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Web Standards - The Truth?

Discussion in 'Website Design Forum:' started by CSparkes, Feb 12, 2009.

  1. CSparkes

    CSparkes Senior Member

    I have have never gone to the full bother of meeting the web standards over last few years. I code in CSS and never had any issues with browser compatibility when testing in all OS's & Browsers etc.....

    When I have done tests it always seems to find errors which to me seem irrelevant, so could someone tell me why I should code to web standards etc.....
  2. tim

    tim Senior Member

    This is the problem with me. On a site I did recently, it told me the <body> tag was incorrect.... err how now? Not only that, but it listed it about 27 times, so I couldn't ever be XHTML compliant, and anyone who checked must've thought I was incompetent on first glance.

    Yet still, it's important because people wanna see it on a designers site. Harrumph.
  3. Aarlev

    Aarlev Member

  4. Greg

    Greg Active Member

    One thing that instantly springs to mind is accessibility... whilst you can see the site on the various browsers with no problems, and it all displays as you intended, there's large parts of W3C compliant code that are in place to help support accessibility for users who have disabilities. I'm sure Jazajay will have some more specific examples on this if he spots this thread as he's more knowledgeable on this area than anyone else I know! :)
  5. CSparkes

    CSparkes Senior Member

    Ok i appreciate the accessibility and make sure all my sites are that for all users, etc...

    But recently my sites get errors for using "behavior: url(main/;" which allows clear PNG's as backgrounds. This makes no difference to users with disabiltes as far as i can tell.
  6. Jazajay

    Jazajay Active Member

    Yeah as Greg has stated being standard complaint can mean that your site is accessible and it does help to make sure that a basic level of accessibility is achieved which helps across the board TBH.

    The reason you are getting an error, in that case, is because you need to separate your logic.
    That would validate if it is in a CSS file, wouldn't make the CSS file validate to my knowledge, but that's another topic, and would work as follows. ~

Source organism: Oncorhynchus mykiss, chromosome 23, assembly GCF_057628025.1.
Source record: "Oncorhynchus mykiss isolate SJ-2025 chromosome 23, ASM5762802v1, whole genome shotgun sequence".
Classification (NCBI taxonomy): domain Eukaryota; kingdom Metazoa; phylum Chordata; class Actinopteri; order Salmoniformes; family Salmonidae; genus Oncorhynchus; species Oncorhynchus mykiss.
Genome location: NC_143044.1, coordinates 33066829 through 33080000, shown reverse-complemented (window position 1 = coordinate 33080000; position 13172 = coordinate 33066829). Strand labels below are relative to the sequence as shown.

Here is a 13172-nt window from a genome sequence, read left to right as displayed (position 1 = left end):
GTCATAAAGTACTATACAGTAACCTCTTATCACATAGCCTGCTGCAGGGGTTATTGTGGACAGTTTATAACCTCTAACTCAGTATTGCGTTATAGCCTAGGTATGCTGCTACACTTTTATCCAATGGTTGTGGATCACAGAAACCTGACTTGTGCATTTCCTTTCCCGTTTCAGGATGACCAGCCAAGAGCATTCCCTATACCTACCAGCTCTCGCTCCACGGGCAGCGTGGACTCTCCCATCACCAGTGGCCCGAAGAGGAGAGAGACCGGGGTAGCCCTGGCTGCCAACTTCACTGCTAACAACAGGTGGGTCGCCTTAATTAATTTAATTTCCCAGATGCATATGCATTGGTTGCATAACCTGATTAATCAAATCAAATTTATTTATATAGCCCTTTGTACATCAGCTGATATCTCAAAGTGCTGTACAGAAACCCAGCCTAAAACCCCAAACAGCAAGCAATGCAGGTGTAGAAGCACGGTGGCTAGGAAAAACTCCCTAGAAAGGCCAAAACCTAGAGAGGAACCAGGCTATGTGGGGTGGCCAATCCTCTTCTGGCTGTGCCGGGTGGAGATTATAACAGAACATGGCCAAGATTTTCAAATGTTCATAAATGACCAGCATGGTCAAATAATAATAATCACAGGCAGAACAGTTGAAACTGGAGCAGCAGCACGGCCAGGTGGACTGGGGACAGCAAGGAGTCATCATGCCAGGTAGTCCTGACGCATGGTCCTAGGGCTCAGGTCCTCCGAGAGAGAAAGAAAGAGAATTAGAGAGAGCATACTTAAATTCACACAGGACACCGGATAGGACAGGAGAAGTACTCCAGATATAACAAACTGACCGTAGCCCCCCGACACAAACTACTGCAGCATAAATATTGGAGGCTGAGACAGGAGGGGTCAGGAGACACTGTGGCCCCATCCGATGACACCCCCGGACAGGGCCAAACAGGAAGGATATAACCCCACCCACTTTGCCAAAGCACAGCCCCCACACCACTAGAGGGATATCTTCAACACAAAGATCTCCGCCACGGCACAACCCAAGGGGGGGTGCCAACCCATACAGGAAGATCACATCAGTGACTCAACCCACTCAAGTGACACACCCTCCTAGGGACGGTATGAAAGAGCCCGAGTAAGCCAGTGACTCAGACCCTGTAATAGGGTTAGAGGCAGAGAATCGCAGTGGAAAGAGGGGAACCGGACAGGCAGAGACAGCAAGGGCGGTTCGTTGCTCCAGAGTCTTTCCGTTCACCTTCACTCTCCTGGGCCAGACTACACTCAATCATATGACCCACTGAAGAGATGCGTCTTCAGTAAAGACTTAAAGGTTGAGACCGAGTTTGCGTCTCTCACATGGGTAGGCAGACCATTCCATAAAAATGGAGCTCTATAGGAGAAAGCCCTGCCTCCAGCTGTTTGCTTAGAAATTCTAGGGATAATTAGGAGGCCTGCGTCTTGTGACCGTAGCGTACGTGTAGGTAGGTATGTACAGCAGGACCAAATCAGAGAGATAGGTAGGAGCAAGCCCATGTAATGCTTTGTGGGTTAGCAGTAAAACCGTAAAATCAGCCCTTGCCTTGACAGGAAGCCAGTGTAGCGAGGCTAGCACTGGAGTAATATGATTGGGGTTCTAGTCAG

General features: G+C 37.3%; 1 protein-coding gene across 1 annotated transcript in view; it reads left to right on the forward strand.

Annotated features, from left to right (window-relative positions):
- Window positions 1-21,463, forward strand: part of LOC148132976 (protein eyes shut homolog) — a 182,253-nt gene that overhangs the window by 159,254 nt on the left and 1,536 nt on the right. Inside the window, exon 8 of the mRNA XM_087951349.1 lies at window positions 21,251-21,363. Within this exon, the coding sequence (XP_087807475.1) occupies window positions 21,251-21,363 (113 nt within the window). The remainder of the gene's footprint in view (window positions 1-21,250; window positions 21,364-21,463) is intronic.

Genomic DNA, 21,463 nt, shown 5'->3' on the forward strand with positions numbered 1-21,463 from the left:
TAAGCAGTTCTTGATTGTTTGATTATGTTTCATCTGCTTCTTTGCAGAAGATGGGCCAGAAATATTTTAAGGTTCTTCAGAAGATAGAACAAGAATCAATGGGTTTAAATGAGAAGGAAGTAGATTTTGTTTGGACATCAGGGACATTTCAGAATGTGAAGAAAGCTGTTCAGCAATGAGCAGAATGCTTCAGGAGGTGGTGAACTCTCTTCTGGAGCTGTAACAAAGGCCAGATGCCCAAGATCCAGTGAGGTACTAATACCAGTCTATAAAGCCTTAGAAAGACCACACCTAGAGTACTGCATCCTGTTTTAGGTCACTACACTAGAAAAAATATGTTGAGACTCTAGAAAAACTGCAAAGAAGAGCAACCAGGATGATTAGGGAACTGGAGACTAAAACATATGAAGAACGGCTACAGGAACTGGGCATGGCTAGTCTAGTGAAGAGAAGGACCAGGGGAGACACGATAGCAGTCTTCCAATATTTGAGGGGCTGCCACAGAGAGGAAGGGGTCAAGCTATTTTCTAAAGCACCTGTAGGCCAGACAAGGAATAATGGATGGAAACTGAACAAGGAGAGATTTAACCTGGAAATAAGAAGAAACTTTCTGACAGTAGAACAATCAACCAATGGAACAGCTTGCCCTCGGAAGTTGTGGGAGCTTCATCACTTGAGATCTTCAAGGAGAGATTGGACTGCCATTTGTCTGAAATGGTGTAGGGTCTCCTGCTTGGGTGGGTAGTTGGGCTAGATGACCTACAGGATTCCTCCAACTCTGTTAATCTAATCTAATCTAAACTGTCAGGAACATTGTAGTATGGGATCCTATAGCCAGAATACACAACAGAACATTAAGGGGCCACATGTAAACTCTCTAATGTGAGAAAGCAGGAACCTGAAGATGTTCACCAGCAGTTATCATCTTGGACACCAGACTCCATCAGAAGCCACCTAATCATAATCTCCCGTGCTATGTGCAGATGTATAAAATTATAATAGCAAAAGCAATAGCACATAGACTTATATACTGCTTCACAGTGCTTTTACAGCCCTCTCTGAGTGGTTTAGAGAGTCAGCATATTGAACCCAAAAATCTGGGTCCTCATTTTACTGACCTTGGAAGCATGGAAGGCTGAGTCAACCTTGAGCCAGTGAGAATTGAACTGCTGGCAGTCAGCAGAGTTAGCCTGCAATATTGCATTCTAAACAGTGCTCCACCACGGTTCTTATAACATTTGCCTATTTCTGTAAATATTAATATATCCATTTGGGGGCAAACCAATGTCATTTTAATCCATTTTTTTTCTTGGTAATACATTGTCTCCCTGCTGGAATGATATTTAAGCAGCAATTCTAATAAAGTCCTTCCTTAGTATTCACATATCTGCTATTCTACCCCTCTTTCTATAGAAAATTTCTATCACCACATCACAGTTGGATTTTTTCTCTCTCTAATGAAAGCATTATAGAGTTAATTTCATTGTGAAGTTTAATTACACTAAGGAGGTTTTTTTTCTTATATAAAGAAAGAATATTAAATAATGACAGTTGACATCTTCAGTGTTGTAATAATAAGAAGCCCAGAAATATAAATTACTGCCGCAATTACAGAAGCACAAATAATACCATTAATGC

<!--[if lte IE 6]><link rel="stylesheet" type="text/css" href="ie6fix.css" media="screen" /><![endif]-->

    Then in the ie6fix css file write ~

    Now that would give you the same effect but to standards as your logic is separated.
    Now separating your logic has at least 2 major benefits ~
    1. Reduction in code bloat, which helps in maintenance, and performance.
    2. Caching which improves your page load time and decreases your server strain.

    Now the thing most people get fed up with is the endless list of errors. However due to the fact that errors cascade by fixing 1 error sometimes you can fix 6 or even 20 other errors, and you should always start at the top for that reason.

    Tims body tag error I imagine would have been down to not closing a tag. This then gives you an overlap in the tags which are ending and thus flags it up as an error, when it isn't, the error is the fact another tag wasn't closed properly. As I said cascade.

    Another main benefit to coding to standards is you actually reduce your work load. For example most modern browsers fix errors for you, that is why 9 times out of 10 it will look fine. However IE6 can cause you more fixing due to improper and invalid code, that and other minor browsers, so by coding to standards it can help to make the site look better across all user agents.

    Fixing errors is TBH a minor thing if you use the W3C validator, and can only take a very small amount of time.

    Copy the source into the textarea field and select view source and it will guide you to the exact error, well 9.9 times out of 10 anyway.

    If you have any problems with any other errors, let me know. :)


    Purple ~ XHTML
    Green ~ CSS

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